Updated: Feb 18, 2020
There is one thing that we all need. It doesn’t matter how old or young we are, although the young need it more because it’ll determine the degree of happiness and authentic success in the lives ahead of them.
So what is it?
It’s how to love and how to be loved.
If we don’t learn how to love and how to be loved from our families, we may not learn it at all. It’s not taught in grammar school, middle school, or high school. It’s not taught in community colleges or universities. Sadly, there are many families in which it’s not taught.
Not learning how to love and how to be loved isn’t a “neutral” position. If we’re not learning about genuine love, then we’re learning some distorted version of it or worse.
Don’t get me wrong, most people are doing the best they can, but if they didn’t learn how to love and how to be loved properly, they probably aren't properly modeling and teaching it to their children.
To make matters worse, lots of children learn from their families a lifestyle that is self-centric. This is a way of living that has to do with including others in their lives so long as others meet their needs. At the first sign of disagreement, disappointment, or other fracture in the relationship, they exclude people from their lives. Those people no longer serve their purpose in the lives of the self-centric. In the worst scenarios, anger turns to apathy or even hatred, and family members or former friends are rejected and avoided.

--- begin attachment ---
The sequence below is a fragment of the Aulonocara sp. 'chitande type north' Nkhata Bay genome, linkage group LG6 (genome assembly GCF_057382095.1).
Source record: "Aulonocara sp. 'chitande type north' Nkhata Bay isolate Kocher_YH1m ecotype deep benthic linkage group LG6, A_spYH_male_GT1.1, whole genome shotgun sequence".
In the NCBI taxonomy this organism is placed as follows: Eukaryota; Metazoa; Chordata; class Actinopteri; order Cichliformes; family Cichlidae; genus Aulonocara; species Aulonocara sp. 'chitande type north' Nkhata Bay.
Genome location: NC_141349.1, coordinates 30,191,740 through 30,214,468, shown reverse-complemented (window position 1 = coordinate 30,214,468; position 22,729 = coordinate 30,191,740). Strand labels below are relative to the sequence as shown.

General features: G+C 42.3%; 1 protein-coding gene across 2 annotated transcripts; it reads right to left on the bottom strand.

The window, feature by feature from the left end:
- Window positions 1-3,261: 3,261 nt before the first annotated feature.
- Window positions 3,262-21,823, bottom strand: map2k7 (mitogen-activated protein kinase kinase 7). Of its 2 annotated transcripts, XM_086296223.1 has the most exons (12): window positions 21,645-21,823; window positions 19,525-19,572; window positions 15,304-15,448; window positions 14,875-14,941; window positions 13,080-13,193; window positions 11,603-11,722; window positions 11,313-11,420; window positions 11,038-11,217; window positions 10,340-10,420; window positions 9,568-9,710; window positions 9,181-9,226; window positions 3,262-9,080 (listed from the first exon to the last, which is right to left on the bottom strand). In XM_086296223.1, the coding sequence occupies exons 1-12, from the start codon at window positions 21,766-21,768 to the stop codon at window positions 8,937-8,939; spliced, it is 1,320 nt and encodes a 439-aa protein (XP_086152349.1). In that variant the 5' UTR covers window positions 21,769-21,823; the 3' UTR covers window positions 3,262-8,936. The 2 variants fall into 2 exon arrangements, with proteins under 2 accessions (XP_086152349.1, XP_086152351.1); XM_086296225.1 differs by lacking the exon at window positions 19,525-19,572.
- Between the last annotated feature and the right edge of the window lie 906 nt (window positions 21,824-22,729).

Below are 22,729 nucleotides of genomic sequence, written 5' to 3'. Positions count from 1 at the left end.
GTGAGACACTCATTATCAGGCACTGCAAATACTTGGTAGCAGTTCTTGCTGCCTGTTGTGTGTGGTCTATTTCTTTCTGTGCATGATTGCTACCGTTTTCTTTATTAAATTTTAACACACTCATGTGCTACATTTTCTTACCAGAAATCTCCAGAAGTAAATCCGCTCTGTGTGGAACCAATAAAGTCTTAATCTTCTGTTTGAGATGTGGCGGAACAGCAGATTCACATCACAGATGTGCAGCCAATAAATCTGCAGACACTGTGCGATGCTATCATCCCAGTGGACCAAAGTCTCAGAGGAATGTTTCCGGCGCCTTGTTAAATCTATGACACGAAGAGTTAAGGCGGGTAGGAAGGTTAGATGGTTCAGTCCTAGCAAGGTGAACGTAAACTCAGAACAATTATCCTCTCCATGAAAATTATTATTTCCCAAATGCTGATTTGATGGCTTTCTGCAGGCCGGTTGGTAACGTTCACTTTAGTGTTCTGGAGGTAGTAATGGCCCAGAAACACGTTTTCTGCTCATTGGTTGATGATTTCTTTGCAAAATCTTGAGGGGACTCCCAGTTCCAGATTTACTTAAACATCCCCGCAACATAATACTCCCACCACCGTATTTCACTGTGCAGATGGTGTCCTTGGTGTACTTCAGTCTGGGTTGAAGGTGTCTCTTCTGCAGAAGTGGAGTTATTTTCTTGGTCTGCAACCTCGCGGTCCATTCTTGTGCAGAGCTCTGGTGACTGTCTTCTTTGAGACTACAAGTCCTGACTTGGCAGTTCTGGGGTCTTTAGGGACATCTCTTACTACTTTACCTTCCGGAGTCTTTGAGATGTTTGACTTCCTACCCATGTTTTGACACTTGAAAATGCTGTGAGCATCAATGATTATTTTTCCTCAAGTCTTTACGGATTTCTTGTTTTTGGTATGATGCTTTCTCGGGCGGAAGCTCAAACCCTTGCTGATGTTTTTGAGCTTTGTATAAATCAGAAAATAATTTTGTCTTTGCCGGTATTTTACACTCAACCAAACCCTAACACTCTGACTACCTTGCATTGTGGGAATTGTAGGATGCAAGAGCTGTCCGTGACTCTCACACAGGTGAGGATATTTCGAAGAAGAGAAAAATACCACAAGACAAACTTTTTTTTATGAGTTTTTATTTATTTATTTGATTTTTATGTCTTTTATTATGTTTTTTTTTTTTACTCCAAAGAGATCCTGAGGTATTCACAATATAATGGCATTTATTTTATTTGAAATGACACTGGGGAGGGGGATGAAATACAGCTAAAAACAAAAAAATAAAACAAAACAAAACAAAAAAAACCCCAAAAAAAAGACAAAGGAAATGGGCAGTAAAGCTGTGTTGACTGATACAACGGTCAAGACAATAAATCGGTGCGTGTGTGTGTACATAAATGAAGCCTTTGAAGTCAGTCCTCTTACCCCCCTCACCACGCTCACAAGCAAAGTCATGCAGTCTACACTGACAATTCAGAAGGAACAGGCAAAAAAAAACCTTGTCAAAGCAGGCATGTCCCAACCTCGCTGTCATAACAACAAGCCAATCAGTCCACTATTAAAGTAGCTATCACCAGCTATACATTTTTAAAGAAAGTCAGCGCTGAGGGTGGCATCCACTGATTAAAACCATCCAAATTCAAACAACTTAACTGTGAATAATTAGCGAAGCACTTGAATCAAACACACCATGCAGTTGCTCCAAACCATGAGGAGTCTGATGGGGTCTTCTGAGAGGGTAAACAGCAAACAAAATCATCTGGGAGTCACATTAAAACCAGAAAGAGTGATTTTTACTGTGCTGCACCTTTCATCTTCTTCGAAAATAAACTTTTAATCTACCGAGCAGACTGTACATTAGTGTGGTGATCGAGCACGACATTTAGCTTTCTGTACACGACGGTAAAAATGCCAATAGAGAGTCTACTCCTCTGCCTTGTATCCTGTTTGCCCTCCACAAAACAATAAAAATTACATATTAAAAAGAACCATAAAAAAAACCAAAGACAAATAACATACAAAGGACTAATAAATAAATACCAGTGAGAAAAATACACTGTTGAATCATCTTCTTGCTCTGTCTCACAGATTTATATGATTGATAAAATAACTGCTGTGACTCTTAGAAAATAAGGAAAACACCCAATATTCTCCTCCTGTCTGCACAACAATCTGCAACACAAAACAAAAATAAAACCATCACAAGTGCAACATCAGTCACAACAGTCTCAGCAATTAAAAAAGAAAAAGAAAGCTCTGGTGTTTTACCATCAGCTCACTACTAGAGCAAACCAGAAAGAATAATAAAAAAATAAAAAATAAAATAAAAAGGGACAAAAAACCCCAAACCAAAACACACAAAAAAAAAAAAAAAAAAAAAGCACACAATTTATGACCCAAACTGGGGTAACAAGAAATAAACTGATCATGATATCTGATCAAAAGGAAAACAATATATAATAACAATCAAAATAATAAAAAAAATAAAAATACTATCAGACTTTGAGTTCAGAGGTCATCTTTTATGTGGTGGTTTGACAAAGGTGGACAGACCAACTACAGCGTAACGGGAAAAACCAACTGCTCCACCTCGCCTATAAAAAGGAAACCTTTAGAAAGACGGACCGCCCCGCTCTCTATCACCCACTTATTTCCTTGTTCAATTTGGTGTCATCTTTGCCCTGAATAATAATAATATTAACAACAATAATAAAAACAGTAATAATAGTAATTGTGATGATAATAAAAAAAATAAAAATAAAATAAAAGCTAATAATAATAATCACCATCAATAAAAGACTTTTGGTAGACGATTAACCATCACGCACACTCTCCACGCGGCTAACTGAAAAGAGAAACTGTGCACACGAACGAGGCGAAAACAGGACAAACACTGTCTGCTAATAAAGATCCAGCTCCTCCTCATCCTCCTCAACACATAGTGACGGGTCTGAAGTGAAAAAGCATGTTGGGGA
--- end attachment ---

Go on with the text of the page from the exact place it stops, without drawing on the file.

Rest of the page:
People tend to grow up and repeat what they learned as children unless someone comes along and shows them what it looks and feels like to love and to be loved.
When you’ve only known what dysfunctional relationships look like, and someone comes along and shows you how to disagree without damaging the relationship, it can be transformational.
For someone who was raised in a less than loving environment, it can stop them in their tracks to hear someone smile and say something like, “I hear you and understand your point, but I still feel the way I feel. Let’s agree to disagree.” Or, “Thank you so much for explaining your position to me. I still believe the way I do, but now I understand why you feel as you do.”
When someone comes along and loves you regardless of what you look like, what you do, how much money you make, or how you feel about things on which you differ, it feels so good. It’s freeing.
When you feel loved regardless of how you perform, you are more likely to try new things because you don’t worry that the person is going to think less of you if you fail.
This modeling of how to love and how to be loved can be done by anyone at any time of life. I’m not sure this key to happiness and success and actualization could translate to a classroom. But in the school of life, we could use more people who are willing to teach the rest of us the one thing we all need.